- Debt-Service Coverage Ratio - DSCR
- In corporate finance, it is the amount of cash flow available to meet annual interest and principal payments on debt, including sinking fund payments.
In government finance, it is the amount of export earnings needed to meet annual interest and principal payments on a country's external debts.
In personal finance, it is a ratio used by bank loan officers in determining income property loans. This ratio should ideally be over 1. That would mean the property is generating enough income to pay its debt obligations.
In general, it is calculated by:
A DSCR of less than 1 would mean a negative cash flow. A DSCR of less than 1, say .95, would mean that there is only enough net operating income to cover 95% of annual debt payments. For example, in the context of personal finance, this would mean that the borrower would have to delve into his or her personal funds every month to keep the project afloat. Generally, lenders frown on a negative cash flow, but some allow it if the borrower has strong outside income.
Investment dictionary. Academic. 2012.
Look at other dictionaries:
debt service coverage ratio — A simple comparison of the cash available to make principal and interest payments to the bank or to bond holders with the amount of those required principal and interest payments. Debt service coverage is expressed as a ratio with the annual net… … Financial and business terms
debt service coverage — ( DSC) The margin by which all of a borrower s or bond issuer s required principal payments (not just those for the loan under consideration or just those for loans to one bank) are exceeded by the sum of the firm s cash flow plus all of the… … Financial and business terms
debt coverage ratio — UK US noun [C] (ABBREVIATION DCR, also debt service coverage ratio, also debt service ratio) ► FINANCE a measurement used to decide whether a person, company, or country can afford to pay back a loan, calculated by dividing the income that is… … Financial and business terms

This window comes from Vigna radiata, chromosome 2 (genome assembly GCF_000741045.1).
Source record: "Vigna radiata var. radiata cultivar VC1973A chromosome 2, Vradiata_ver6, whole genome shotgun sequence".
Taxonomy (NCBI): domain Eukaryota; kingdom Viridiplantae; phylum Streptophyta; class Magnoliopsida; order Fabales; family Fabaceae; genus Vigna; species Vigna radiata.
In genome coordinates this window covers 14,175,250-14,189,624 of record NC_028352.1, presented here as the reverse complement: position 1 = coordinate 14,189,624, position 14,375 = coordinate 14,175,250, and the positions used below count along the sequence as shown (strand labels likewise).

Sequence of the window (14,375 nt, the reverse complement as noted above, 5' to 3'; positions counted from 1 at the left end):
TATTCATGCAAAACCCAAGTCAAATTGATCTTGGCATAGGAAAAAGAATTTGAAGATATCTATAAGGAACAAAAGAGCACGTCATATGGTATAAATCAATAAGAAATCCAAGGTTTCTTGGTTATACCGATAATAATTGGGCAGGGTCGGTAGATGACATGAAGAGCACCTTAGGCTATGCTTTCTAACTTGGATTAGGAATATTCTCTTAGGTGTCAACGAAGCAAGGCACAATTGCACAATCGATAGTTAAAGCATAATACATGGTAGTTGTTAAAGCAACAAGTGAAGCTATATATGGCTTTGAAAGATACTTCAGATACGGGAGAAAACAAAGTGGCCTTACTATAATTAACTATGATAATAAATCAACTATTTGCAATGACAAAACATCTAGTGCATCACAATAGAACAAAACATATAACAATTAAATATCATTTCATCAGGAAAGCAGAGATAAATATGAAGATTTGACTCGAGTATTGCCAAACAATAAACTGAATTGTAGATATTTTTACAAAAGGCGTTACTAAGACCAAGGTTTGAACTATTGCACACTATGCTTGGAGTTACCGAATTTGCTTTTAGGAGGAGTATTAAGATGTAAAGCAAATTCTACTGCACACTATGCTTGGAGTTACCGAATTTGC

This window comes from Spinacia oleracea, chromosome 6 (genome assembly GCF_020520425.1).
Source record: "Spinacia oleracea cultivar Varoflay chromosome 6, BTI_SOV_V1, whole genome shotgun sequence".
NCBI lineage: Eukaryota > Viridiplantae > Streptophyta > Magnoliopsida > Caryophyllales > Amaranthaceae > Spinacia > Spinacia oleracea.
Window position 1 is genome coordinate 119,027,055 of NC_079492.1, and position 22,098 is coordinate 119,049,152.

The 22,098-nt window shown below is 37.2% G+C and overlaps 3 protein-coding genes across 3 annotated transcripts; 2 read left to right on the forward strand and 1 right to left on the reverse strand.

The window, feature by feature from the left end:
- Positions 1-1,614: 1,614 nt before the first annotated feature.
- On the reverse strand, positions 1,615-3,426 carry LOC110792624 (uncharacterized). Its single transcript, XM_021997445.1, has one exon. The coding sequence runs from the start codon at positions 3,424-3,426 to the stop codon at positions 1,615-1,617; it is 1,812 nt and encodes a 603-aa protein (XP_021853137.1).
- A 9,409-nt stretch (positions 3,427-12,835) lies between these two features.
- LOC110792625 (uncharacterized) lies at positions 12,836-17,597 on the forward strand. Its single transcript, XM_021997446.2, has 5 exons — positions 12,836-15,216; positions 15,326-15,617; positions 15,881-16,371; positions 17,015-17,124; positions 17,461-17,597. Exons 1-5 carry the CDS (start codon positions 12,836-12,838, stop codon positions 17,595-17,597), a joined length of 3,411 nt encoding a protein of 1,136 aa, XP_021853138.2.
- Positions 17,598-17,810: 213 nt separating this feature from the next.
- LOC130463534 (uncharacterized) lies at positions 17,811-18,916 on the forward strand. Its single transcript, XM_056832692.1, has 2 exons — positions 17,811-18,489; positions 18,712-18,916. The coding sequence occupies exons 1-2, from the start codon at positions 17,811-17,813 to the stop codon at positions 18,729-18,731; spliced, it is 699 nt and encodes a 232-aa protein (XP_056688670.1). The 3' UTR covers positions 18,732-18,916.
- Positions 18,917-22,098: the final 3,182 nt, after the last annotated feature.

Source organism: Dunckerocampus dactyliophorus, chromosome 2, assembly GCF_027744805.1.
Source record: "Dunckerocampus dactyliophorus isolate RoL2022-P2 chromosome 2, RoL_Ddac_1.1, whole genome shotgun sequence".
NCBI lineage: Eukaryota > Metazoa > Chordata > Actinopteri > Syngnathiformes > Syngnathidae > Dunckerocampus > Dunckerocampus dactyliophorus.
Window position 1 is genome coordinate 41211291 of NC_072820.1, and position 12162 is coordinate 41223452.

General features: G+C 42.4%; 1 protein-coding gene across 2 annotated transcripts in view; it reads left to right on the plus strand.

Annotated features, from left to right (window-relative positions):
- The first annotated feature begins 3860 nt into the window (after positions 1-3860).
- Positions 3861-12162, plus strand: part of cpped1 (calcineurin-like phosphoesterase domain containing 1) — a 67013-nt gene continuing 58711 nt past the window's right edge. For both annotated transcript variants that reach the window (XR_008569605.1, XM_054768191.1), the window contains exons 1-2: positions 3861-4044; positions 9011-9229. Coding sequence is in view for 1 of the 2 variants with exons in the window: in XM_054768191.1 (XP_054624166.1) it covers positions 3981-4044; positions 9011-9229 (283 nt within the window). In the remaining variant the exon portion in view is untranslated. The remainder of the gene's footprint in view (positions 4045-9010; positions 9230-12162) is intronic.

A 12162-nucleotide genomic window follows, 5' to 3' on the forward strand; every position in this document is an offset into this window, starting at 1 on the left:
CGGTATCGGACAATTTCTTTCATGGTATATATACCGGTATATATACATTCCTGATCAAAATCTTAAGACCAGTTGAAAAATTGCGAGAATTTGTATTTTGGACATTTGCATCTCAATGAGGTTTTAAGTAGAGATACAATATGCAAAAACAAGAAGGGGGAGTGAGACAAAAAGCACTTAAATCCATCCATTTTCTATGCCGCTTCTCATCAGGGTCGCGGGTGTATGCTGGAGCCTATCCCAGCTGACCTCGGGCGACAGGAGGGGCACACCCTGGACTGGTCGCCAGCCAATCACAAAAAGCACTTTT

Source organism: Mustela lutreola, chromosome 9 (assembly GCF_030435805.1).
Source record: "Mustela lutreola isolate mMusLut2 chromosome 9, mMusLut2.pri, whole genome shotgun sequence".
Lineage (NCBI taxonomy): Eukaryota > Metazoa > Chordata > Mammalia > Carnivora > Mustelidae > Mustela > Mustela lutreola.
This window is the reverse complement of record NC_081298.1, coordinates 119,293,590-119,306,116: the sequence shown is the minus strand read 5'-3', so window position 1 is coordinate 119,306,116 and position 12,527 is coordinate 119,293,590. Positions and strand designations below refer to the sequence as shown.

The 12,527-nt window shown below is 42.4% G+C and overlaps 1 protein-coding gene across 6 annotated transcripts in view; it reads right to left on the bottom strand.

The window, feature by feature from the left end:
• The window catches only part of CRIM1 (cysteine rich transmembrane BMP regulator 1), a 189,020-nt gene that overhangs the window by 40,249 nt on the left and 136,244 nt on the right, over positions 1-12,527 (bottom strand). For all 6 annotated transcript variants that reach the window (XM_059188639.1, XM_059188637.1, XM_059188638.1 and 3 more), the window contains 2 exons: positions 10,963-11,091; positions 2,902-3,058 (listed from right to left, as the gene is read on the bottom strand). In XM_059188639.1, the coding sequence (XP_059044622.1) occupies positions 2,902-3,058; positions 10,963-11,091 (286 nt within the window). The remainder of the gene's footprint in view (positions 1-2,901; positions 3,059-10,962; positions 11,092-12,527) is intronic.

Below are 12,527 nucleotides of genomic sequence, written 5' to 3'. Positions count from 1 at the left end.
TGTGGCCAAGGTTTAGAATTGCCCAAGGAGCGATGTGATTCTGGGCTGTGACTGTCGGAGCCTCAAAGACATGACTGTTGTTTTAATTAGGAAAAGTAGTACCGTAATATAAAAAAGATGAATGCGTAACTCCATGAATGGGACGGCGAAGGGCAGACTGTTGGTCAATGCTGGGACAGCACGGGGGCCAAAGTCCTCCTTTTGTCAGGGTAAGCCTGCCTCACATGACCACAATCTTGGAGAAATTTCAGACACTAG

Debt service — may refer to: Interest payable on debt, especially on government debt Debt service ratio Debt service coverage ratio External debt Developing countries debt Credit analysis Bureau of the Public Debt … Wikipedia
Coverage Ratio — A measure of a company s ability to meet its financial obligations. In broad terms, the higher the coverage ratio, the better the ability of the enterprise to fulfill its obligations to its lenders. The trend of coverage ratios over time is also… … Investment dictionary
Debt service ratio — In economics and government finance, debt service ratio is the ratio of debt service payments (principal + interest) of a country to that country’s export earnings. A country s international finances are healthier when this ratio is low. The… … Wikipedia
debt service ratio — ➔ ratio * * * The proportion of a country s export earnings needed to cover interest and principal repayments of its foreign debts, particularly those owed by the public sector. A level of 20 percent is normally considered an acceptable… … Financial and business terms
fixed-charge coverage ratio — A measure of a firm s ability to meet its fixed charge obligations: the ratio of (Earnings before interest, depreciation and amortization minus unfunded capital expenditures and distributions) divided by total debt service (annual principal and… … Financial and business terms
fixed charge coverage ratio — A measure of a firm s ability to meet its fixed charge obligations: the ratio of (Earnings before interest, depreciation and amortization minus unfunded capital expenditures and distributions) divided by total debt service (annual principal and… … Financial and business terms
EBITDA-To-Interest Coverage Ratio — A ratio that is used to assess a company s financial durability by examining whether it is at least profitably enough to pay off its interest expenses. A ratio greater than 1 indicates that the company has more than enough interest coverage to… … Investment dictionary
Debt Limitation — A bond covenant that limits or restricts any additional debt that may be incurred by the issuer. Debt limitations look to protect the current lenders by maintaining the firm s degree of leverage. A debt limitation may take a variety of forms,… … Investment dictionary